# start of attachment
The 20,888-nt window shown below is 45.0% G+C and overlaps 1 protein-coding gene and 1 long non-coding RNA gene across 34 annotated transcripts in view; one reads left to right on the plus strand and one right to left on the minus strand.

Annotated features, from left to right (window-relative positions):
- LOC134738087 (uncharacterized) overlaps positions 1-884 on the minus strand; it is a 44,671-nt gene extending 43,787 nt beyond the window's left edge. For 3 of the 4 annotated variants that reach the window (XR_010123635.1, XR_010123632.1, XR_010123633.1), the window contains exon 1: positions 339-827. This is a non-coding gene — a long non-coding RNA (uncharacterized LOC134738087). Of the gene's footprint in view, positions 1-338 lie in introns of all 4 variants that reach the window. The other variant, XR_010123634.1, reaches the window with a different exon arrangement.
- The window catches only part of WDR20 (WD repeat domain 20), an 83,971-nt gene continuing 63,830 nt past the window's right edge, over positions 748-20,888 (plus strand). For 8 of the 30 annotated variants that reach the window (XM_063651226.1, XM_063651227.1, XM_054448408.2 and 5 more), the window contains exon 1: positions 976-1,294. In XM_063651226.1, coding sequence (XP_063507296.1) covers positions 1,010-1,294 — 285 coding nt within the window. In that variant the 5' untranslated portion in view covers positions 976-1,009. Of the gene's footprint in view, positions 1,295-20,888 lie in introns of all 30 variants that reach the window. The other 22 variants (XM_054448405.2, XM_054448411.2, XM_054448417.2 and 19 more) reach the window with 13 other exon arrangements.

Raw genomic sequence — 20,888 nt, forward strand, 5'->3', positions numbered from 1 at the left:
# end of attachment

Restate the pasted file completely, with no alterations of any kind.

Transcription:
The 20,888-nt window shown below is 45.0% G+C and overlaps 1 protein-coding gene and 1 long non-coding RNA gene across 34 annotated transcripts in view; one reads left to right on the plus strand and one right to left on the minus strand.

Annotated features, from left to right (window-relative positions):
- LOC134738087 (uncharacterized) overlaps positions 1-884 on the minus strand; it is a 44,671-nt gene extending 43,787 nt beyond the window's left edge. For 3 of the 4 annotated variants that reach the window (XR_010123635.1, XR_010123632.1, XR_010123633.1), the window contains exon 1: positions 339-827. This is a non-coding gene — a long non-coding RNA (uncharacterized LOC134738087). Of the gene's footprint in view, positions 1-338 lie in introns of all 4 variants that reach the window. The other variant, XR_010123634.1, reaches the window with a different exon arrangement.
- The window catches only part of WDR20 (WD repeat domain 20), an 83,971-nt gene continuing 63,830 nt past the window's right edge, over positions 748-20,888 (plus strand). For 8 of the 30 annotated variants that reach the window (XM_063651226.1, XM_063651227.1, XM_054448408.2 and 5 more), the window contains exon 1: positions 976-1,294. In XM_063651226.1, coding sequence (XP_063507296.1) covers positions 1,010-1,294 — 285 coding nt within the window. In that variant the 5' untranslated portion in view covers positions 976-1,009. Of the gene's footprint in view, positions 1,295-20,888 lie in introns of all 30 variants that reach the window. The other 22 variants (XM_054448405.2, XM_054448411.2, XM_054448417.2 and 19 more) reach the window with 13 other exon arrangements.

Raw genomic sequence — 20,888 nt, forward strand, 5'->3', positions numbered from 1 at the left: